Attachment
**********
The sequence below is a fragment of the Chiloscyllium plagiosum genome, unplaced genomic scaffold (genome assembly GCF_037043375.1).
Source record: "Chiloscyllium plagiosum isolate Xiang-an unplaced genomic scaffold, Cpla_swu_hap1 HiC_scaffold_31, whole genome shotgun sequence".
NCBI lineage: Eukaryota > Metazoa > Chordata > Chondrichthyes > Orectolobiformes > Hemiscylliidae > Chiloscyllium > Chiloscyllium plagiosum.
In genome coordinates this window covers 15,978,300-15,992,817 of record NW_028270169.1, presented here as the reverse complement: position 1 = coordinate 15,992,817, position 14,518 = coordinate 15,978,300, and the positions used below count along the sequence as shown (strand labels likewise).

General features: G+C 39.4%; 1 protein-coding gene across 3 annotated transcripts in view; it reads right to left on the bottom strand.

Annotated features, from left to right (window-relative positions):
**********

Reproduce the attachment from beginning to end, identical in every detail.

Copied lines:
The sequence below is a fragment of the Chiloscyllium plagiosum genome, unplaced genomic scaffold (genome assembly GCF_037043375.1).
Source record: "Chiloscyllium plagiosum isolate Xiang-an unplaced genomic scaffold, Cpla_swu_hap1 HiC_scaffold_31, whole genome shotgun sequence".
NCBI lineage: Eukaryota > Metazoa > Chordata > Chondrichthyes > Orectolobiformes > Hemiscylliidae > Chiloscyllium > Chiloscyllium plagiosum.
In genome coordinates this window covers 15,978,300-15,992,817 of record NW_028270169.1, presented here as the reverse complement: position 1 = coordinate 15,992,817, position 14,518 = coordinate 15,978,300, and the positions used below count along the sequence as shown (strand labels likewise).

General features: G+C 39.4%; 1 protein-coding gene across 3 annotated transcripts in view; it reads right to left on the bottom strand.

Annotated features, from left to right (window-relative positions):